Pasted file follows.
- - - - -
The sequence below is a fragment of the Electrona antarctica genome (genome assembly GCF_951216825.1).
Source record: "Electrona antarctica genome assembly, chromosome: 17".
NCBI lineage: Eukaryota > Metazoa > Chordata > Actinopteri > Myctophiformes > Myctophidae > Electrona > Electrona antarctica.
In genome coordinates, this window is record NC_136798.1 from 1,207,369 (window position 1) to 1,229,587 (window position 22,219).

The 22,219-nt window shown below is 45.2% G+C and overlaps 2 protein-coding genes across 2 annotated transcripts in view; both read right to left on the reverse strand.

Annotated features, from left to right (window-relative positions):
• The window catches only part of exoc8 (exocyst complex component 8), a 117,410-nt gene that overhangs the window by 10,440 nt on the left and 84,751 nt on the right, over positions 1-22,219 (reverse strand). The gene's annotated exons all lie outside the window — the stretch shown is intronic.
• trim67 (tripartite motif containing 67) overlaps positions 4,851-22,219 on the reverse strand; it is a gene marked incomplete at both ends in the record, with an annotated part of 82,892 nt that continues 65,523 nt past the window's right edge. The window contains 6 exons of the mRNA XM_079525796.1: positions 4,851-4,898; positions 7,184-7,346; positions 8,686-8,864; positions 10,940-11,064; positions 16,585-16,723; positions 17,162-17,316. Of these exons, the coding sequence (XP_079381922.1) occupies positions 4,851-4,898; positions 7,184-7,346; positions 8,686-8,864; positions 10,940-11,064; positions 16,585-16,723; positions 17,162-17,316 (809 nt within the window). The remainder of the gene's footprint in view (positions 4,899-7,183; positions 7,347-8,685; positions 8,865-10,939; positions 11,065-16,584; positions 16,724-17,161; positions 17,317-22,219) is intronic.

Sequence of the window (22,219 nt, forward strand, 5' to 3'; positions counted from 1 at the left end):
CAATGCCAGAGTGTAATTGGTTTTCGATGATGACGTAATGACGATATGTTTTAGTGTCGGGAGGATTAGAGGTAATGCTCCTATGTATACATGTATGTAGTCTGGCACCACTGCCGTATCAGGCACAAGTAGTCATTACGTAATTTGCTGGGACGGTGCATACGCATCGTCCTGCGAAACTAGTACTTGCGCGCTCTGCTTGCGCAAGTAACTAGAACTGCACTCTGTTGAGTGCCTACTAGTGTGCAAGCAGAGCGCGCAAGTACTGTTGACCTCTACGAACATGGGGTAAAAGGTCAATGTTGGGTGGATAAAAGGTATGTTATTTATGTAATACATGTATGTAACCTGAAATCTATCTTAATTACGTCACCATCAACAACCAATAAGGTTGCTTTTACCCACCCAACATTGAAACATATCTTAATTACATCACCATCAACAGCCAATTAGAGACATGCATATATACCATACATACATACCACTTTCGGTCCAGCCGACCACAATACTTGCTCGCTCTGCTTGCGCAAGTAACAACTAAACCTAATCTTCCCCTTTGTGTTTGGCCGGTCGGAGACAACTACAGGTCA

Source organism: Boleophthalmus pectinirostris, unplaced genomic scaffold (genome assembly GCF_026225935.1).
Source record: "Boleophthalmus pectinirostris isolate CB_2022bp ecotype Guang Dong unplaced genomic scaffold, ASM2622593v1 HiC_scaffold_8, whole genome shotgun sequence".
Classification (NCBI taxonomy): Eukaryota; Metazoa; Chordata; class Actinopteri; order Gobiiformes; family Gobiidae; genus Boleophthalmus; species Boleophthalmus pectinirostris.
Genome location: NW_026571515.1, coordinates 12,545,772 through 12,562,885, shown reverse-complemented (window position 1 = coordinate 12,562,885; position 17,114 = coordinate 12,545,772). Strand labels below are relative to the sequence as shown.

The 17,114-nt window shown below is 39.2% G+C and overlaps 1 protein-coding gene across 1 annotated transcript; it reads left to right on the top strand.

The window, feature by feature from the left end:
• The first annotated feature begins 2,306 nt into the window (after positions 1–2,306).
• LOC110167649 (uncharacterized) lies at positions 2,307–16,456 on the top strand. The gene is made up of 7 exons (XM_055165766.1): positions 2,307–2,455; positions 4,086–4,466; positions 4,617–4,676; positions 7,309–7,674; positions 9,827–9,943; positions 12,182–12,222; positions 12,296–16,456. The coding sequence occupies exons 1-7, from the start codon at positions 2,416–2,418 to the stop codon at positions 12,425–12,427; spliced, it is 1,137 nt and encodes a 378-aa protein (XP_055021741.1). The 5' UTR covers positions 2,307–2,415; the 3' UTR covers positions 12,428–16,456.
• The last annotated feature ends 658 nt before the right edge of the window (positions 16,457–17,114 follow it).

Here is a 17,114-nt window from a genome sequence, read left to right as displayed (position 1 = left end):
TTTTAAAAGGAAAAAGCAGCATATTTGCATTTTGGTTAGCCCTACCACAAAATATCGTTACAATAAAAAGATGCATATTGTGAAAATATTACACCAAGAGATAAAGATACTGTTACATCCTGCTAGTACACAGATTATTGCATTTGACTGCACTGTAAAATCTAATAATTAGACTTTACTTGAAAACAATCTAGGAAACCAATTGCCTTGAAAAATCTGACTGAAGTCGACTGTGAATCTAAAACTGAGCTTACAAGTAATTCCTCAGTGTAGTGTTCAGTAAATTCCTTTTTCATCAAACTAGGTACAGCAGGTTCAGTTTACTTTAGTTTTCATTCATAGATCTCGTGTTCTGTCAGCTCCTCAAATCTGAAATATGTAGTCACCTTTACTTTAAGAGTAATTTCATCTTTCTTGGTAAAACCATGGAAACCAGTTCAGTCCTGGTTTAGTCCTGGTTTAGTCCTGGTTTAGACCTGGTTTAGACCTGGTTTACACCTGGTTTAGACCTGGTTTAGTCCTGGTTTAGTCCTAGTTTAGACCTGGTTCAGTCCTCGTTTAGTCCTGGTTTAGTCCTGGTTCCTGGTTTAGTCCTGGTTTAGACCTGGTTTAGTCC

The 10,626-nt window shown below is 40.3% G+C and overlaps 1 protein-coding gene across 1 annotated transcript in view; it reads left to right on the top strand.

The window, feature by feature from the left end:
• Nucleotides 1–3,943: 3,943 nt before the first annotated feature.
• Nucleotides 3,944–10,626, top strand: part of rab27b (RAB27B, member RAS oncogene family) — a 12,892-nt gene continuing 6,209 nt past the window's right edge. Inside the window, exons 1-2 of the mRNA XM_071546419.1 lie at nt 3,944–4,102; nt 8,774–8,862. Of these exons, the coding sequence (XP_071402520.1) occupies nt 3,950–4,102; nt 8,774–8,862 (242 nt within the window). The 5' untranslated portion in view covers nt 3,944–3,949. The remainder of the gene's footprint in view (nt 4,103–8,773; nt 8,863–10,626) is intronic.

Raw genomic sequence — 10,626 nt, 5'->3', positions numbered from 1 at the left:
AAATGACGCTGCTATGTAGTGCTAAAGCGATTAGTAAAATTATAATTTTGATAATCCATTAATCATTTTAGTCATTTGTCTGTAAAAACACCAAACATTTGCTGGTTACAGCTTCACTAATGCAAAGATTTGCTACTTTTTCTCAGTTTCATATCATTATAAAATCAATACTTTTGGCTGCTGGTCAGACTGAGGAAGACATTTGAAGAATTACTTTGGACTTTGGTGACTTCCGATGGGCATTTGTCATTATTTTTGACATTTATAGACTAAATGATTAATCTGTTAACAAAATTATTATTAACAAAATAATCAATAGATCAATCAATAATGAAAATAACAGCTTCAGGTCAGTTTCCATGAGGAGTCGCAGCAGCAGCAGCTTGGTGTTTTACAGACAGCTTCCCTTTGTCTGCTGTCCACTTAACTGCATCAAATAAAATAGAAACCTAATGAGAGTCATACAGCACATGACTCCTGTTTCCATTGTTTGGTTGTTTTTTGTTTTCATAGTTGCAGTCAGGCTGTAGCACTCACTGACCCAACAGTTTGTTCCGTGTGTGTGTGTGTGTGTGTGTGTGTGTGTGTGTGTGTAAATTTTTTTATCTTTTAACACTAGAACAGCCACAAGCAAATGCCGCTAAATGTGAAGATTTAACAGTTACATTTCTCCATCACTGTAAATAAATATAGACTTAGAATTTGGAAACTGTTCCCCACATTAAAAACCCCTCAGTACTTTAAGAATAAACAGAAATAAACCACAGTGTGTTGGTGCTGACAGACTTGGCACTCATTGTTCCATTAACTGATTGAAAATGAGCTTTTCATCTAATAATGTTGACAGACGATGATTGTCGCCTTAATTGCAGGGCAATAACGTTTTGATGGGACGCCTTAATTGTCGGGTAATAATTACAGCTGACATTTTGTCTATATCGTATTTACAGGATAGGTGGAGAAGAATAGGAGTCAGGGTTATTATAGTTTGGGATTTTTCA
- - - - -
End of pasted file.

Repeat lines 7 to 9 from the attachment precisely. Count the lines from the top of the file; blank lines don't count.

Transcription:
• The window catches only part of exoc8 (exocyst complex component 8), a 117,410-nt gene that overhangs the window by 10,440 nt on the left and 84,751 nt on the right, over positions 1-22,219 (reverse strand). The gene's annotated exons all lie outside the window — the stretch shown is intronic.
• trim67 (tripartite motif containing 67) overlaps positions 4,851-22,219 on the reverse strand; it is a gene marked incomplete at both ends in the record, with an annotated part of 82,892 nt that continues 65,523 nt past the window's right edge. The window contains 6 exons of the mRNA XM_079525796.1: positions 4,851-4,898; positions 7,184-7,346; positions 8,686-8,864; positions 10,940-11,064; positions 16,585-16,723; positions 17,162-17,316. Of these exons, the coding sequence (XP_079381922.1) occupies positions 4,851-4,898; positions 7,184-7,346; positions 8,686-8,864; positions 10,940-11,064; positions 16,585-16,723; positions 17,162-17,316 (809 nt within the window). The remainder of the gene's footprint in view (positions 4,899-7,183; positions 7,347-8,685; positions 8,865-10,939; positions 11,065-16,584; positions 16,724-17,161; positions 17,317-22,219) is intronic.

Sequence of the window (22,219 nt, forward strand, 5' to 3'; positions counted from 1 at the left end):